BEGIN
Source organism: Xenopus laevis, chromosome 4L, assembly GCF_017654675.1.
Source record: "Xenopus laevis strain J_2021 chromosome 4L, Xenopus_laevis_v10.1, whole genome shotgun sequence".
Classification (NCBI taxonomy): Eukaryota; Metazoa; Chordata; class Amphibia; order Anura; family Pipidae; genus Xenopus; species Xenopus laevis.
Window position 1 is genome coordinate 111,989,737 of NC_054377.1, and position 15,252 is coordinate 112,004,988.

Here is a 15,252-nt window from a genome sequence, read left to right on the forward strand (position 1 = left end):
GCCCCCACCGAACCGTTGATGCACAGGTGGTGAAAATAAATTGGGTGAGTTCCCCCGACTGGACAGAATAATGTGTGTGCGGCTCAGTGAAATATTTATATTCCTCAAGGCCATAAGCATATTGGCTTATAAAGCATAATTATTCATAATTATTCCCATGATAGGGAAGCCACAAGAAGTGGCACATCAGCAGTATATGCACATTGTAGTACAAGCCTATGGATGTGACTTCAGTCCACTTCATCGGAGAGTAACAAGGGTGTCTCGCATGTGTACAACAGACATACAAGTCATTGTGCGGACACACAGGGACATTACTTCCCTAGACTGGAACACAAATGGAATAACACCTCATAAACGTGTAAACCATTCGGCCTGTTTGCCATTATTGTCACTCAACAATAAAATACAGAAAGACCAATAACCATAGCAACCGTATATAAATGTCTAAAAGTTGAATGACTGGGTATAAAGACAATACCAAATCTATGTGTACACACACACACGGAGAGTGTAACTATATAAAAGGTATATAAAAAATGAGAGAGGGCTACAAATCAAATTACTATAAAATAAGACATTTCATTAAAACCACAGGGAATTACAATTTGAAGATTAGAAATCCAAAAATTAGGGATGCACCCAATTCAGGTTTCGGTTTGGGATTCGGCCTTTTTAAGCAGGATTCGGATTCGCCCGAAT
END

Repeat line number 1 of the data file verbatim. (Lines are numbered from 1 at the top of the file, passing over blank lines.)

Source organism: Xenopus laevis, chromosome 4L, assembly GCF_017654675.1.